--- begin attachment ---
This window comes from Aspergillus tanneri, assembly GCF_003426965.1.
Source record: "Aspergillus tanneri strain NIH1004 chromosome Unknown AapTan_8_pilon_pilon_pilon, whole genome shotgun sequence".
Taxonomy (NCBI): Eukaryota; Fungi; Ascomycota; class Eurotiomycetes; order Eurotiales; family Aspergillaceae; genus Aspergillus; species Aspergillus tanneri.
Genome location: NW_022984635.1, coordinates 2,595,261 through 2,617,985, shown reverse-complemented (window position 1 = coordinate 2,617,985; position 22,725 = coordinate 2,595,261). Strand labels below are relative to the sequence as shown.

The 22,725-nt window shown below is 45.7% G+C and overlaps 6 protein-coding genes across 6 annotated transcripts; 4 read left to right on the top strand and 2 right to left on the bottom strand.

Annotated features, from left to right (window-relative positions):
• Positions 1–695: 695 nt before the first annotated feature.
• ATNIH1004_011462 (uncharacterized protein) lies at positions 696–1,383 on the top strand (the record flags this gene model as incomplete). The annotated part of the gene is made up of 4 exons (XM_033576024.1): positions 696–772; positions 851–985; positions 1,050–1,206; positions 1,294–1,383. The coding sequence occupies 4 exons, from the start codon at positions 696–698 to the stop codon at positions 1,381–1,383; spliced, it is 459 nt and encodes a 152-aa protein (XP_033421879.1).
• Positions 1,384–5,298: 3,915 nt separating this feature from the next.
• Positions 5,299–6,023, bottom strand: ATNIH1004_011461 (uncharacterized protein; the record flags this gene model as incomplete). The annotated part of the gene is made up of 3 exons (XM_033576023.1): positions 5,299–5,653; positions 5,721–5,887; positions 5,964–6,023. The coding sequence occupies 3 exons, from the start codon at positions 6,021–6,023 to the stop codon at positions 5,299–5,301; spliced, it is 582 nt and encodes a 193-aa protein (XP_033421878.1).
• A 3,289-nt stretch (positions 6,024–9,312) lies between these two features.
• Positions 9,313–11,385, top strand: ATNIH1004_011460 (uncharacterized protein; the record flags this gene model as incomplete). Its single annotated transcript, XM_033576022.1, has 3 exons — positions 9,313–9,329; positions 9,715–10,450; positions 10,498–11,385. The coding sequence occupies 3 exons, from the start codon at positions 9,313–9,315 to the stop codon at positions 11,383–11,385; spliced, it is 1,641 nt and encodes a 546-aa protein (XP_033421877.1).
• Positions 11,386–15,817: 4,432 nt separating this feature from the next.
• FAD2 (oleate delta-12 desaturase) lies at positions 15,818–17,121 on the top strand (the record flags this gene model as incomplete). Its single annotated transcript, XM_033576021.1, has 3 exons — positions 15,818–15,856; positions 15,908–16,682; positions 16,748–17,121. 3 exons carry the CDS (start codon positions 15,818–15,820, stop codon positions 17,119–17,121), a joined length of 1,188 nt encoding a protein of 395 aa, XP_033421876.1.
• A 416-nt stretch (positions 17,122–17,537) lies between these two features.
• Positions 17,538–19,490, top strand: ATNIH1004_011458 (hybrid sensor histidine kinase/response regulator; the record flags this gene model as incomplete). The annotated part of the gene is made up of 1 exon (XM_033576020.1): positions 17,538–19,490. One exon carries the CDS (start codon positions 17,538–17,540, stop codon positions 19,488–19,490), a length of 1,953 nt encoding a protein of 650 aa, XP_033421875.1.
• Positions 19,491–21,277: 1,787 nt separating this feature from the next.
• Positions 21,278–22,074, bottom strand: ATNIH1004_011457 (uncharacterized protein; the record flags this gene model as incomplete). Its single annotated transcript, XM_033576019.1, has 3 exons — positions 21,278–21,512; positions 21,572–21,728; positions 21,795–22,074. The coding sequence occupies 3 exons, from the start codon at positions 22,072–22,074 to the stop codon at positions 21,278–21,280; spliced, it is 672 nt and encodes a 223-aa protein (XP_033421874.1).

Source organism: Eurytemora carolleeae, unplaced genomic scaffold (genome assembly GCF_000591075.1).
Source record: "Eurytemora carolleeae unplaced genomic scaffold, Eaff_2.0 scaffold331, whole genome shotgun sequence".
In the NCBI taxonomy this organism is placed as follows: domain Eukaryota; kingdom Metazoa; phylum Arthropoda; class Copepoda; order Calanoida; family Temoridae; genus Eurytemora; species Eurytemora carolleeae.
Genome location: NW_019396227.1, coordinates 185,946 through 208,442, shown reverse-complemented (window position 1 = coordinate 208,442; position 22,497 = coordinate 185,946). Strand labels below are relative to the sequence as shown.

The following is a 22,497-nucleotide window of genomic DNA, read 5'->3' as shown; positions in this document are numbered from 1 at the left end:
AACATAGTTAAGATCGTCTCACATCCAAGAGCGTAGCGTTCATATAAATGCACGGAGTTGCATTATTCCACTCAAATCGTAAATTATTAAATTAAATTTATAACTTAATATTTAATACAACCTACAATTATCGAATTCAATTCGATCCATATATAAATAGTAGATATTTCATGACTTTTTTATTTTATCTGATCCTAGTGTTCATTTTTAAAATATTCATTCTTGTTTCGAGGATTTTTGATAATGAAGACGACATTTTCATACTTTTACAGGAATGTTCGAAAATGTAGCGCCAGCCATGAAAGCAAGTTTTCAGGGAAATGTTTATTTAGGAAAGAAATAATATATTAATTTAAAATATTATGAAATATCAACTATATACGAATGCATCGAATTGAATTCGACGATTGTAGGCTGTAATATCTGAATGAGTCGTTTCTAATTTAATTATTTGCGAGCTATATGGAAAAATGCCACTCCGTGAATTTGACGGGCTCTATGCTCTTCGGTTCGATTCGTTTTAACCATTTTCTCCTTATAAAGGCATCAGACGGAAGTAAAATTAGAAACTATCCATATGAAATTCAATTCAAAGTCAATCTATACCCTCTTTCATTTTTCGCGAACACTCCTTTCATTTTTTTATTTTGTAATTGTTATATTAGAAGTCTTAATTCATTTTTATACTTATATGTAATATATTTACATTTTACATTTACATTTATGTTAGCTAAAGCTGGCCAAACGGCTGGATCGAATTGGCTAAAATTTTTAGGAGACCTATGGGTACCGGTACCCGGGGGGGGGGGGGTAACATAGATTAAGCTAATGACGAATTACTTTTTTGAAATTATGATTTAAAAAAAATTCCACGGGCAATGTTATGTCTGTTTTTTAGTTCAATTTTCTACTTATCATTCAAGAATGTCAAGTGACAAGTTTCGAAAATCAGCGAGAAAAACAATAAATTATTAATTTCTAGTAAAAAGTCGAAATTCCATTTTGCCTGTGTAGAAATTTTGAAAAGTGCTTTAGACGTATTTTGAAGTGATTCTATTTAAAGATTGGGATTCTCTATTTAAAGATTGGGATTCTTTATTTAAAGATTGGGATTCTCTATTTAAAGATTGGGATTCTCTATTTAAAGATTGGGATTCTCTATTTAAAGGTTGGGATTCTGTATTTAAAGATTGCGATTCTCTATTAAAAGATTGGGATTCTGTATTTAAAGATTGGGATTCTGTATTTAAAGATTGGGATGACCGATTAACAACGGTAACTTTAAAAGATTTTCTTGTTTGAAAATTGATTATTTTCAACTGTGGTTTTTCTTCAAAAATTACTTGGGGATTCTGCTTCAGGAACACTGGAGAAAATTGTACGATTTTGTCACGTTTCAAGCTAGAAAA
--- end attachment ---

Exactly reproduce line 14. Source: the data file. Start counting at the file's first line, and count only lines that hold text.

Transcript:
• FAD2 (oleate delta-12 desaturase) lies at positions 15,818–17,121 on the top strand (the record flags this gene model as incomplete). Its single annotated transcript, XM_033576021.1, has 3 exons — positions 15,818–15,856; positions 15,908–16,682; positions 16,748–17,121. 3 exons carry the CDS (start codon positions 15,818–15,820, stop codon positions 17,119–17,121), a joined length of 1,188 nt encoding a protein of 395 aa, XP_033421876.1.